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The poker community waited many years for the November Nine to end. And it finally happened in 2017, after nine years of a World Series of Poker Main Event delayed final table. Across social media, most poker players and fans rejoiced.

Poker Central announced that it acquired the global television and digital media rights to the WSOP, a deal that included expanded programming and a new agreement with ESPN. With that, the WSOP Main Event will be broadcast live on ESPN from the starting days through the final table, all consecutive action without a four-month delay for the final table. The action will begin on July 8 and play through July 17 to set the final table. Those players will then break for two days and return to play down to a winner from July 20-22.

In addition, there will be several other WSOP events available on a livestream, courtesy of Poker Central and the WSOP. Details have yet to emerge, but many fans have been requesting livestreamed coverage of some of the popular final tables at the summer World Series. Their wishes will be granted.

The Long November Nine Experiment

When the November Nine began, the WSOP believed it to be a way to capitalize on the personalities at the Main Event final table and build a bigger viewing audience for the grand finale. Shows highlighting the earlier days in the Main Event aired on ESPN weekly and led up to the November Nine, which was broadcast semi-live on ESPN over the course of three days in November. The nine players who made the final table in July had to return home with ninth place payouts and return several months later to complete the tournament.

The goal of the delay was to build excitement and give the players a chance to get publicity and sponsorships during the break. Originally, the idea was that the players would get agents, book appearances on talk shows, and garner general media buzz that would lead to massive crowds at the Rio and watching the TV broadcasts in November. None of that happened, however, as the poker boom began to fizzle just after the decision to implement the delay, and most players had no desire to do the kind of work involved in doing publicity rounds.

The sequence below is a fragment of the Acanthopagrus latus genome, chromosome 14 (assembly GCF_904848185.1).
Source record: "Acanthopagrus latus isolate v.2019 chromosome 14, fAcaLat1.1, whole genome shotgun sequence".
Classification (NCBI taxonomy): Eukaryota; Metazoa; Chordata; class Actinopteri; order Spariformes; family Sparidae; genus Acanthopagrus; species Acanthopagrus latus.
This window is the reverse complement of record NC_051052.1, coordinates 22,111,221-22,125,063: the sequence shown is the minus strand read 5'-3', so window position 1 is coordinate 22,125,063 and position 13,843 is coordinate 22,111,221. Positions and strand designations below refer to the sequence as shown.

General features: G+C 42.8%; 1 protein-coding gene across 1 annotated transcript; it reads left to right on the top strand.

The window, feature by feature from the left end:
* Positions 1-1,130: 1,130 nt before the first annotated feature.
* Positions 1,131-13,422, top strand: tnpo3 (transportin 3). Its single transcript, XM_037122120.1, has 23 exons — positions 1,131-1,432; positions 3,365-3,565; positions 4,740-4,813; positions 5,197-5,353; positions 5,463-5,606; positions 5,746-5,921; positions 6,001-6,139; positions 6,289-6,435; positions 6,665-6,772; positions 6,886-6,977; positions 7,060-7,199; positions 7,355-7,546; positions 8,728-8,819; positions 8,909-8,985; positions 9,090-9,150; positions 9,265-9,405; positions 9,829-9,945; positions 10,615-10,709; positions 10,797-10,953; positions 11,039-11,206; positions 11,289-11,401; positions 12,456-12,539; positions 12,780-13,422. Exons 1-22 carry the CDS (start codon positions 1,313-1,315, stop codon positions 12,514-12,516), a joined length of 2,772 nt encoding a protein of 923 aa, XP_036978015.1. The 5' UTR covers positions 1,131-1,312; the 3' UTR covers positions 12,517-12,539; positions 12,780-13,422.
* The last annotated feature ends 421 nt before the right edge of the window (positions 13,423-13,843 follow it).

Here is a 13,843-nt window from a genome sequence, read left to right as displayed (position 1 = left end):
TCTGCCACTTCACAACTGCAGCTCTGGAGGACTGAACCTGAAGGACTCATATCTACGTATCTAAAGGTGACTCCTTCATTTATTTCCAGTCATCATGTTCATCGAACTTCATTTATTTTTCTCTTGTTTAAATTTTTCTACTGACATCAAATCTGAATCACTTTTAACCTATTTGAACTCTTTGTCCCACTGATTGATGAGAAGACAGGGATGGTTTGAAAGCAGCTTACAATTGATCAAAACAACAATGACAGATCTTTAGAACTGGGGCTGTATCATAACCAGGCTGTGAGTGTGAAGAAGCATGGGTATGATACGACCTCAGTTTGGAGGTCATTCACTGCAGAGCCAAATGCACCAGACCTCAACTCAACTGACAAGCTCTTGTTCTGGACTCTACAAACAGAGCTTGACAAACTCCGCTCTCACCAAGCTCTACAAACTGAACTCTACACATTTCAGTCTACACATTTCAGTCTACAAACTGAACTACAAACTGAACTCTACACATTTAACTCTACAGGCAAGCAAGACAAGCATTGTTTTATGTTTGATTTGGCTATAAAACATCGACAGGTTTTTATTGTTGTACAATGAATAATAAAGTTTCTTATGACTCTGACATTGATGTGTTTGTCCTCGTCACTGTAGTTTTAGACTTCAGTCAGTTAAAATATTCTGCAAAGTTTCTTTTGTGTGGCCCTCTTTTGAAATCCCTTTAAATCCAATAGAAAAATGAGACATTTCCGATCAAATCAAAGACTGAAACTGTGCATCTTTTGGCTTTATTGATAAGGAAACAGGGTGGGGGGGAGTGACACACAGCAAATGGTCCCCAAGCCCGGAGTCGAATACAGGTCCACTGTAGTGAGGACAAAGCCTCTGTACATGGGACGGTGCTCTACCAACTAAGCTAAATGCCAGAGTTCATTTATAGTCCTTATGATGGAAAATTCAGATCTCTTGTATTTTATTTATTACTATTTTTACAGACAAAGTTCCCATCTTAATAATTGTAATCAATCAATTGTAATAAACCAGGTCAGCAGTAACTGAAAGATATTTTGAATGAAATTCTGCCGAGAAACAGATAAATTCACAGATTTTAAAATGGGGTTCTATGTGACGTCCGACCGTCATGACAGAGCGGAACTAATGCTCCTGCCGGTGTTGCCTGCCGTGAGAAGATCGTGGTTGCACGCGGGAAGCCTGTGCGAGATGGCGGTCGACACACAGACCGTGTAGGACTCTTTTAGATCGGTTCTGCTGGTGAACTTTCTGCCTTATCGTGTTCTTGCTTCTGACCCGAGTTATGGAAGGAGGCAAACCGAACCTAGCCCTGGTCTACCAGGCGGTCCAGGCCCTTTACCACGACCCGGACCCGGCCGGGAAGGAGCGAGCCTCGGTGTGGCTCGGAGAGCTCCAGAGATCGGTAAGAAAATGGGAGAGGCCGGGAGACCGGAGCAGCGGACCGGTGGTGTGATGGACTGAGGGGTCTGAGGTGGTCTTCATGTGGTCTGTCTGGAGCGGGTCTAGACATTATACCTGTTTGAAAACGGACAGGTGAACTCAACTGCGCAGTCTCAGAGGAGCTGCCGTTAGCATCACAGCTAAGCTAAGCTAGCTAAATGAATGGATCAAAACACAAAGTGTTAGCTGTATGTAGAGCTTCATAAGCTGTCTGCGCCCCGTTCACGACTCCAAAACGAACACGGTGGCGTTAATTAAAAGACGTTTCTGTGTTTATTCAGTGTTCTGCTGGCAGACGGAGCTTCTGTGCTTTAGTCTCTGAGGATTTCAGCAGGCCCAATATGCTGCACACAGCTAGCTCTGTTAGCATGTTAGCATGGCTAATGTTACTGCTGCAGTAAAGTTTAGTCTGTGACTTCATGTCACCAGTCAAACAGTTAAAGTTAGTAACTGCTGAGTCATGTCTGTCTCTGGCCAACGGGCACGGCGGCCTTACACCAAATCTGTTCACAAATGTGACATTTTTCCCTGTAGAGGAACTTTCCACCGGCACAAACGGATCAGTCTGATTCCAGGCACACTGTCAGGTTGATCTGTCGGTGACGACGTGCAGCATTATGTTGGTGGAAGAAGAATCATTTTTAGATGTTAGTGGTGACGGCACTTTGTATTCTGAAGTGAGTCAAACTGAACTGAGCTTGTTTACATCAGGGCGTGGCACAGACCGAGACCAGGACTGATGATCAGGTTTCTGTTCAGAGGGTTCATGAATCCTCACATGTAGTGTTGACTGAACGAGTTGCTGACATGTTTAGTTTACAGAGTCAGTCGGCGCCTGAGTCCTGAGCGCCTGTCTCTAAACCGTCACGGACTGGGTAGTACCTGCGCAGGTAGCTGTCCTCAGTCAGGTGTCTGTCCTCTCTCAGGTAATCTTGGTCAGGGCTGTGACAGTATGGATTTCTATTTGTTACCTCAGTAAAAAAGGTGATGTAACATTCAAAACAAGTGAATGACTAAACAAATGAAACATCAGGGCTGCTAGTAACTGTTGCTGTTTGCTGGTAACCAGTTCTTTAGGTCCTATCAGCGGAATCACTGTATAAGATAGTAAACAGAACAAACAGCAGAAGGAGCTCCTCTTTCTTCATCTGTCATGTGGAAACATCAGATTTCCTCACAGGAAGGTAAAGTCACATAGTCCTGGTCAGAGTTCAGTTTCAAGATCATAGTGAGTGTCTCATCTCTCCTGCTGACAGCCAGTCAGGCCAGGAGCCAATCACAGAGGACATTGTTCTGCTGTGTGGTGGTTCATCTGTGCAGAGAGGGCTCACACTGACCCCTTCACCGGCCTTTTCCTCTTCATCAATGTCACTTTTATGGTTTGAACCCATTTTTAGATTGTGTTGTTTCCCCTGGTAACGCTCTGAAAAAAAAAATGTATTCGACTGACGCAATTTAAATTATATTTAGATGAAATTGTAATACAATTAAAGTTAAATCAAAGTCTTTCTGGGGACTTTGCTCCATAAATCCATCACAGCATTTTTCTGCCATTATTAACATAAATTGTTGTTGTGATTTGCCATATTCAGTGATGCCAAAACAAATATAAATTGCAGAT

What did happen, though, was that some players obtained coaching during the four-month break. They hired professional poker players to help hone their games and prepare them for play on the big stage. In some cases, players benefited from that practice. Other players felt that they lost the momentum they had going to the final table. Many fans lost their momentum and excitement for the action as well. There was a significant increase in viewership in 2008, as the concept was new, but fans tired of the delay in subsequent years.

The 2017 deal was celebrated by players and fans alike. Poker Central is popular with many in the poker community already, and the idea that all of the WSOP excitement would play out in the summer months boosted enthusiasm for the summer games.

Something for Every Fan

There are poker fans who enjoyed the weekly ESPN broadcasts of the WSOP, as most game enthusiasts are not able to stay up late, watch hours of livestreams, and ignore life’s responsibilities to watch weeks of live poker. For those fans, they will continue to find weekly content on ESPN. The WSOP will work to produce 16 edited shows, which will be condensed versions of the livestreams and broadcast throughout the fall months as usual. The difference will be that they will see the final table action edited as well instead of a three-day November Nine marathon. Those episodes will then be repeated throughout the year on ESPN and ESPN2.

Those able to travel to Las Vegas to see the action in person will be able to watch from the sidelines and bleachers. They can take photos and feel the atmosphere in the Rio ballroom when players cash out for six-figure and seven-figure sums of prize money.

Finally, with PokerNews back in charge of the live updates from the WSOP throughout the entirety of June and most of July, live updates and daily recaps will be available for players to refresh or read through at the end of each day. Fans can also find video content, interviews, and many of the features they grew to love in years past.

The WSOP will have a new feel to it in 2017. New events are on the schedule, PokerNews will be back, Poker Central will be in the building, and there will be a WSOP Main Event champion crowned before the end of July. Get ready for a summer filled with poker excitement, live from Las Vegas!

Jennifer Newell

Jennifer has been a freelance writer in the poker industry for a decade. She left a full-time job with the World Poker Tour to tell the stories of poker. She now lives in St. Louis, writes about poker while pursuing other varied interests, and speaks her mind on Twitter… a lot.